“MAYBE THEY MEANT EVERY 140 years for 2 days.” Toward the end of a particularly dismal legislative session in the mid-eighties, that slogan appeared in the Capitol on yellow-and-red lapel buttons—a play on the state constitutional requirement that lawmakers assemble every two years for 140 days. Where are those buttons when you really need them? After a brutal regular session of cutting essential services and three special sessions of toadying to U.S. House majority leader Tom DeLay on congressional redistricting, the best that can be said of the first legislature of the Republican era is that it has gone home.
This dark view of the sea change that has rolled over Texas politics is widely held among the political crowd but by no means universal. The split is not, as you might think, by party—R’s celebrating their ascension to power and D’s mourning their loss of it—but rather by attitudes about politics. One view is that of the extreme elements of both parties, who regard the public interest as inseparable from their faction’s agenda and the opposition as (with apologies to Ronald Reagan and CBS) the Antichrist. The other view, to which I subscribe, holds that the public interest is an elusive holy grail untainted by partisan agendas, and while we don’t know exactly where to find it, we confine our searching to the middle of the political spectrum, in a region called Compromise.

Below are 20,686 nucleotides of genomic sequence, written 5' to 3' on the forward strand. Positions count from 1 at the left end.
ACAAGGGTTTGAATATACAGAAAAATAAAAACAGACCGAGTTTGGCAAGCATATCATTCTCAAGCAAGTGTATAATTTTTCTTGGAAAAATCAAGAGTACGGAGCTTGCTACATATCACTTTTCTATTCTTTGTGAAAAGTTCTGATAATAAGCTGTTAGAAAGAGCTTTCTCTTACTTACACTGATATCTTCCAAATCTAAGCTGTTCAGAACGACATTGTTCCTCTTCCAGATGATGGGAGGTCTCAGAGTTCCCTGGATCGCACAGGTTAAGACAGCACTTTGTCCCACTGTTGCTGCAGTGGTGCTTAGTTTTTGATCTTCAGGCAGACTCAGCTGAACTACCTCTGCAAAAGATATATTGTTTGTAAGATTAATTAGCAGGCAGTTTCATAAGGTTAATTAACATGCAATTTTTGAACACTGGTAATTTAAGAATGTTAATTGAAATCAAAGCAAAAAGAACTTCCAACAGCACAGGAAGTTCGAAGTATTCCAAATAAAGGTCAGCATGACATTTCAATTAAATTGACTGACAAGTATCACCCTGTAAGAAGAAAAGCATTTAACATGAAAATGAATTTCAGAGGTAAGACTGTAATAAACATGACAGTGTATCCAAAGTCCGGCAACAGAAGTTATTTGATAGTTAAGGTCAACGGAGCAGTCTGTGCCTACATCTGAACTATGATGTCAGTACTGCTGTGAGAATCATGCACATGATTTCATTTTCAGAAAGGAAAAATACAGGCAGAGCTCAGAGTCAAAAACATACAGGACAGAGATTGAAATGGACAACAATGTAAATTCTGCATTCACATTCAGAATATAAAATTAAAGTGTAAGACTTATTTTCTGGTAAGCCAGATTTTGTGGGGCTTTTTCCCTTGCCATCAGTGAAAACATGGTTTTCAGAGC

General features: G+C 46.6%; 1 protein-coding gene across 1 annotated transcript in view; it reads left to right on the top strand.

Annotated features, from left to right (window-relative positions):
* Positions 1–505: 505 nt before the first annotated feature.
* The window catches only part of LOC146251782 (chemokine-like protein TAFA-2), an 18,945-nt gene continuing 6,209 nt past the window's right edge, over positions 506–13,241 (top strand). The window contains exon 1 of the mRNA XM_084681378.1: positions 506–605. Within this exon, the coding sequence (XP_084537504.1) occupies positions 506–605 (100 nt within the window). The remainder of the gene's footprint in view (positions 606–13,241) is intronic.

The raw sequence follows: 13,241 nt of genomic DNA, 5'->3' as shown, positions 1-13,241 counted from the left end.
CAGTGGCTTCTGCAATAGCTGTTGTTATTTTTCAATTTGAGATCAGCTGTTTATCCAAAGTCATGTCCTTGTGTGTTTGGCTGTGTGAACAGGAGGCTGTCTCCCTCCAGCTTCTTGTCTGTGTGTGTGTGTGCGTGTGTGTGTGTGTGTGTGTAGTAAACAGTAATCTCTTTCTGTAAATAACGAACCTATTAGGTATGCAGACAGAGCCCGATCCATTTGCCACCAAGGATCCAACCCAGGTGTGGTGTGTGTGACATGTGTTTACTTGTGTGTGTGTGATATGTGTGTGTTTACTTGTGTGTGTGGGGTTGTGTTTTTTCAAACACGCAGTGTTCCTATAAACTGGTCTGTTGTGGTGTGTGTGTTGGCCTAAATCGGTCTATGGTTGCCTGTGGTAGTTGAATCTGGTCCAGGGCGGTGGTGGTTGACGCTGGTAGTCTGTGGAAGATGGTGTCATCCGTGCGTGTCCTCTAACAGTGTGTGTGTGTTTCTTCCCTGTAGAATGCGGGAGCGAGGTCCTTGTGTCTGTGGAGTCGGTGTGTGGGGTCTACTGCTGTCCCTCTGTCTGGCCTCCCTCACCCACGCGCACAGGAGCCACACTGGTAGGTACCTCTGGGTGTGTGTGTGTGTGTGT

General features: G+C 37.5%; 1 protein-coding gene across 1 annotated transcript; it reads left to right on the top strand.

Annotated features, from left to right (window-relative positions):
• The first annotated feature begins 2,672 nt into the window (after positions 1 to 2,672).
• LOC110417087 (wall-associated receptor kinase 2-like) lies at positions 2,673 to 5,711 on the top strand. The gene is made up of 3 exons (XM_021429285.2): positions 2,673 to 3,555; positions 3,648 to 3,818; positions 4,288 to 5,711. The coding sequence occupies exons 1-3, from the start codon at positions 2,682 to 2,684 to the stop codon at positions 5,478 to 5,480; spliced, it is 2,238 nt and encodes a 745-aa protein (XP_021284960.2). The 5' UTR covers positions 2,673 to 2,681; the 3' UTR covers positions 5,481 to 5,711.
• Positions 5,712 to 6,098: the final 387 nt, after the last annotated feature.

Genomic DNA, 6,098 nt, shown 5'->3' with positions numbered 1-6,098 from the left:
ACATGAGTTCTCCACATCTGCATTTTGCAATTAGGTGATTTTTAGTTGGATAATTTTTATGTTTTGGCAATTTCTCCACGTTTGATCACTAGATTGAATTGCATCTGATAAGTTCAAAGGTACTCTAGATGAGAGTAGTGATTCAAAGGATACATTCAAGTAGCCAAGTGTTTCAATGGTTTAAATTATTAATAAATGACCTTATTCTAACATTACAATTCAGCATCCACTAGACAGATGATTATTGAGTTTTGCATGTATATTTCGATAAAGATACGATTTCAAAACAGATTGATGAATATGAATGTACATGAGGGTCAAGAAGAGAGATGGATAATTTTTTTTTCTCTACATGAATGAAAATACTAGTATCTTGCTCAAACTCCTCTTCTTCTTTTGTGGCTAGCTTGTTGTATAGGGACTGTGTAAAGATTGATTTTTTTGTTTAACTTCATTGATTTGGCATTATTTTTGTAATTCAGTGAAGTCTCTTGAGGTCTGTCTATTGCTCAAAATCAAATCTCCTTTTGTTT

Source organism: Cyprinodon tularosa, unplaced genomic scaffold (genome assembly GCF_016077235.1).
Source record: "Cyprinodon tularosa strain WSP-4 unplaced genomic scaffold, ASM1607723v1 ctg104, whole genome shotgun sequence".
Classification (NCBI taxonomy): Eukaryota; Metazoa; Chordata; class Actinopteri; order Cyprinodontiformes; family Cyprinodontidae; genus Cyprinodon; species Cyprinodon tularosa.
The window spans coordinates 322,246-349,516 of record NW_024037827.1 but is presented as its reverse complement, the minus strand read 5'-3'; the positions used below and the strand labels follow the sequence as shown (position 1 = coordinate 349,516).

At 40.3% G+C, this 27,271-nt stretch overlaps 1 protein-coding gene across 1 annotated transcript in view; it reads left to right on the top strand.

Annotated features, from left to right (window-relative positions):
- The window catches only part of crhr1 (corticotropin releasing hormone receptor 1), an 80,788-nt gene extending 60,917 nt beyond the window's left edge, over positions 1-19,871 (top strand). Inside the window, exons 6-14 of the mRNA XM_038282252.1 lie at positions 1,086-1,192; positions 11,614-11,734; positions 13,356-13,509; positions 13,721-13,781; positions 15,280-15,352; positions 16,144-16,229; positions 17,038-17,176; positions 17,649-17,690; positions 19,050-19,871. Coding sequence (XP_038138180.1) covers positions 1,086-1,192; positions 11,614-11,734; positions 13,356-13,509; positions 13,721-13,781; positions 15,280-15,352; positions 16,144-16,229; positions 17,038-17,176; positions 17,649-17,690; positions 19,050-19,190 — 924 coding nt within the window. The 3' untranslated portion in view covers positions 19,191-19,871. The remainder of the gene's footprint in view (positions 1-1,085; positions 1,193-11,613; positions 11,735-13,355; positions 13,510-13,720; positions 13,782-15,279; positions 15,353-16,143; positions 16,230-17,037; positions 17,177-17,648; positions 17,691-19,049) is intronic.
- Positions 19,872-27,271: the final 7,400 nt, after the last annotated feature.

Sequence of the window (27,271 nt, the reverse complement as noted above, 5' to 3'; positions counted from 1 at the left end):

Another factor that separates the two groups is years of service; many of us who have been around for a long time (legislators, lobbyists, and reporters) are troubled by the dominance of the extremists of each party and by the meanness polarization produces. These insurgents, new to the Capitol or new to power, tend to regard us veterans as old codgers pining away for a bipartisan tradition that already seems as remote as the Defenestration of Prague. “Transitions are always painful,” they say. Or, less kindly, “You don’t get it.” Well, they’re right. I don’t get it, I don’t want to get it, and